During a drought, there are various on-farm strategies that could be applied in order to reduce the economic impact and help farm business to meet their contractual obligations (if any). Figure 3 shows the proportion of surveyed farmers using different strategies and Table 4 describes them in more detail, based on the comments during the interviews. These can be broadly classified into three groups: (1) strategies aimed at making best use of available water relative to their own water resource position and infrastructure constraints; (2) liaising with the water regulator (directly or indirectly) to either reduce the likelihood of abstraction restrictions and/or to obtain maximum warning and support from them; and (3) implementing additional coping strategies such as water trades or renegotiating existing contracts.
Growers normally applied a combination of strategies (Fig. 3) rather than relying on only one option. For instance, 17 of the 26 survey respondents used four or more strategies during a drought event. Farmers were also asked to identify their two most favoured strategies. They choose (1) working collectively through a local water abstractors group (WAG) to negotiate with the water regulator (EA) (n = 7) and (2) developing a drought management plan (n = 6) as being most relevant.
Evidence from the interviews suggests that the impact of drought on UK crop prices during and after a drought is not as high as it was a few decades ago due to the increased importance of international markets and a more vertically integrated and developed fresh produce supply chain. Consequently some irrigators in Anglian region enter into fixed-price forward contracts with supermarkets or processors at the beginning of the season to reduce their exposure to price volatility. In these cases, they stated that their decisions during a drought will be driven by prioritising contract commitments when deciding how to share a limited water resource amongst their crops. There may be significant financial penalties if they are unable meet their contractual obligations, and they could risk the renewal of the contract for the following season. For instance, a grower on very sandy soils who grew rain-fed cereals as part of their crop rotation in 2012 stated:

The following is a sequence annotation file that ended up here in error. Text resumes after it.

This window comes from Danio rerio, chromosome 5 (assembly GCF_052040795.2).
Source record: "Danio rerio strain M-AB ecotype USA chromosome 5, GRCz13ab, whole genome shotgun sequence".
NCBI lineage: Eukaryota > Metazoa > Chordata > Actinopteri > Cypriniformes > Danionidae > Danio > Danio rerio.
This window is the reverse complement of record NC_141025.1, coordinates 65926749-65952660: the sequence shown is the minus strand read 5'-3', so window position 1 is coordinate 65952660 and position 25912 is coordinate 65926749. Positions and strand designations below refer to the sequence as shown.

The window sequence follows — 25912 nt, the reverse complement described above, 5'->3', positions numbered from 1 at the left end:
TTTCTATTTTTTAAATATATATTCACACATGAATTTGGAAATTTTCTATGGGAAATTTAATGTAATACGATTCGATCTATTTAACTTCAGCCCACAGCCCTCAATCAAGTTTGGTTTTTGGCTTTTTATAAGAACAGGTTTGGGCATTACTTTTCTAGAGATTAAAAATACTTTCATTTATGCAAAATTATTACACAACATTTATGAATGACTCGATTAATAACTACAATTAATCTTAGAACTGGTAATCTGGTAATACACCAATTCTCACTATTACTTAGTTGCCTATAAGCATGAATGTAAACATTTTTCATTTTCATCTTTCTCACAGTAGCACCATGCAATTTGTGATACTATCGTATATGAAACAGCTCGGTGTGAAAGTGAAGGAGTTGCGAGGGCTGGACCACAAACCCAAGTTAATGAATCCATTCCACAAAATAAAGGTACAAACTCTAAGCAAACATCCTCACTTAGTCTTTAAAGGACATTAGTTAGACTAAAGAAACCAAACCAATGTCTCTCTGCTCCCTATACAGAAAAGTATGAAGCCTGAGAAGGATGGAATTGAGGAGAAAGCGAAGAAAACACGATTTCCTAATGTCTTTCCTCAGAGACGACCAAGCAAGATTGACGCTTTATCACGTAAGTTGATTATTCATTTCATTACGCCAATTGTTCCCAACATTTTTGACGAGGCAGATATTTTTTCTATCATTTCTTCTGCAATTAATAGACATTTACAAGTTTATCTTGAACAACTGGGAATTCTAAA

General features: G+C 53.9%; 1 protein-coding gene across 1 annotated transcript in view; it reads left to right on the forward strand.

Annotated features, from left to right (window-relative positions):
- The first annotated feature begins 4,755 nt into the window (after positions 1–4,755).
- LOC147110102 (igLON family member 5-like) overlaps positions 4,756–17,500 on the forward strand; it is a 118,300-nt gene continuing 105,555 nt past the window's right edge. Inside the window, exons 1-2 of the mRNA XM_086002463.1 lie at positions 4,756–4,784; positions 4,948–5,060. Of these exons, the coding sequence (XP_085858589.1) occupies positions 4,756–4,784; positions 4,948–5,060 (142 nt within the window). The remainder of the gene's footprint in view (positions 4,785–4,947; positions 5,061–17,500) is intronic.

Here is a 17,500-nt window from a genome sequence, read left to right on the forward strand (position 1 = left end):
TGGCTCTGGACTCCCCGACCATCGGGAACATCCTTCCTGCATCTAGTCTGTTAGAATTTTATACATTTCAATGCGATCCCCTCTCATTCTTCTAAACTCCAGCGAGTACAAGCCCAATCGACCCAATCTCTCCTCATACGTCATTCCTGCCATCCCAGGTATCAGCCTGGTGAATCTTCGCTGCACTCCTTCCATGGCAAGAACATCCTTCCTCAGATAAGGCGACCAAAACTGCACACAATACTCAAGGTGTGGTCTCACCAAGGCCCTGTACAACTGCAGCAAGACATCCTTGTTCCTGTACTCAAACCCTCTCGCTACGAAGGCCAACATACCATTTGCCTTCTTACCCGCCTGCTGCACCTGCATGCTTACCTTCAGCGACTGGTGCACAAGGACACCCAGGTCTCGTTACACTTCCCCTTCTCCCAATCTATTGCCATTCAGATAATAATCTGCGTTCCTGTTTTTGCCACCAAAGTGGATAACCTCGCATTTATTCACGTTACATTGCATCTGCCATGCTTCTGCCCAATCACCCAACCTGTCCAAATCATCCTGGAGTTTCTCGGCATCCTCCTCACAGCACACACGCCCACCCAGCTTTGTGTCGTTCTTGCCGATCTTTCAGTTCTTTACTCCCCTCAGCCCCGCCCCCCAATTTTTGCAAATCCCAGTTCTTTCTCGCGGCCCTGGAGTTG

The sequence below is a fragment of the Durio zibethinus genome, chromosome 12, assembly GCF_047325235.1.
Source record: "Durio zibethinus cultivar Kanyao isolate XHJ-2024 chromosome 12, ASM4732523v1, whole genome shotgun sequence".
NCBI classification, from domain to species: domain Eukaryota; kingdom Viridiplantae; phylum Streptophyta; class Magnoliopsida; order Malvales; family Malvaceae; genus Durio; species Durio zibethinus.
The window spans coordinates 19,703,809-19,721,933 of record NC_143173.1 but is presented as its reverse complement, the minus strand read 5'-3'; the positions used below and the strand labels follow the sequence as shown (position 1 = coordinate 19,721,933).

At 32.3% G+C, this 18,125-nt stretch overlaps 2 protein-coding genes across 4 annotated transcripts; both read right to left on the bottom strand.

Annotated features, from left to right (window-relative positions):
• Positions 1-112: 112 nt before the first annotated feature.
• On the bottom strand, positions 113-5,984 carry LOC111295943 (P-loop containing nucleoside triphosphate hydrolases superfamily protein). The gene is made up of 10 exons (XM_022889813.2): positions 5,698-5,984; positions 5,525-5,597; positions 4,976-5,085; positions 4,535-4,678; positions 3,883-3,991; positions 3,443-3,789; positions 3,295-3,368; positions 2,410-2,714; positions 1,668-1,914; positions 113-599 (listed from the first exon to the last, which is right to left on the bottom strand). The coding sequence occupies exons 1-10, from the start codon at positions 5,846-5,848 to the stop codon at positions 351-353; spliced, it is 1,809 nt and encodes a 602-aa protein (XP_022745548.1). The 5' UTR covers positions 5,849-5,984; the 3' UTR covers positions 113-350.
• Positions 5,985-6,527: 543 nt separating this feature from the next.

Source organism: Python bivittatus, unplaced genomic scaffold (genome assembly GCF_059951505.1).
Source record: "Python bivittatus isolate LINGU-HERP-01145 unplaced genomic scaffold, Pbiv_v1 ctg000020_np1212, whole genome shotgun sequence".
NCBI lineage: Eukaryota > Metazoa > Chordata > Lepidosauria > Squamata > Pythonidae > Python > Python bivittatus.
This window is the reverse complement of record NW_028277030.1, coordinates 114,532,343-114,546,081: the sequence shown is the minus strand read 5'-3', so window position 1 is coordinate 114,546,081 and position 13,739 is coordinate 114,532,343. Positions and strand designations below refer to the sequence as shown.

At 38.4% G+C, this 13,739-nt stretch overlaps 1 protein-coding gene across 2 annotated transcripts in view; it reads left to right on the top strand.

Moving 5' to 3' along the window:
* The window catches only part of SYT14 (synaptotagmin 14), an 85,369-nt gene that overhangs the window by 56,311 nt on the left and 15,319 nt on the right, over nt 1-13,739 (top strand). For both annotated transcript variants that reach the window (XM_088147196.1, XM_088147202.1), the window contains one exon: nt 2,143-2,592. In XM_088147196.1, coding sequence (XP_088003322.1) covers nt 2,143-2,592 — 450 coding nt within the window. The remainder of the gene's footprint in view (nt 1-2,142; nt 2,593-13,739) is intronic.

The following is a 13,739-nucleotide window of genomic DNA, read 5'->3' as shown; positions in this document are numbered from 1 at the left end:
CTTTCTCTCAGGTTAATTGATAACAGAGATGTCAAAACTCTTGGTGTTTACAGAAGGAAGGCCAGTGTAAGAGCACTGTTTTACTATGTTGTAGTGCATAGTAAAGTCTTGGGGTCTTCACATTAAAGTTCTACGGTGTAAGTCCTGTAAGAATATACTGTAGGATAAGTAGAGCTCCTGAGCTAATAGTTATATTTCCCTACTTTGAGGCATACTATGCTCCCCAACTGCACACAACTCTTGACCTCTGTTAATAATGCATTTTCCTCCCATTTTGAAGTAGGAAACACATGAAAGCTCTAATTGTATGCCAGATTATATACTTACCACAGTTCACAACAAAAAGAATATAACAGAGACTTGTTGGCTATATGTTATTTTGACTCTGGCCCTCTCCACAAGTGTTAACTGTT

“we had to default on our forward contracts for cereals and it was very costly to buy ourselves out because the market went against us.”
Longer-term strategic planning
After being affected by past drought events, most participants made changes in their businesses to increase their resilience to future droughts. The main options undertaken were:
Development of a drought management plan to establish a protocol for the business in the event of drought (7%);
Investment in alternative water resources and more efficient irrigation infrastructure (43%). This includes long-term investments to secure water supply (e.g. reservoir construction, multiple abstraction sources, rainwater harvesting), on-farm distribution networks and switching to more efficient irrigation application technologies;
Modifying crop selection and planting programmes to grow more drought-tolerant or less water-intensive varieties (18%);
Other strategies (11%), like improving soil management to increase water retention, and adopting collective action through farmer associations such as abstractor groups or producer organisations.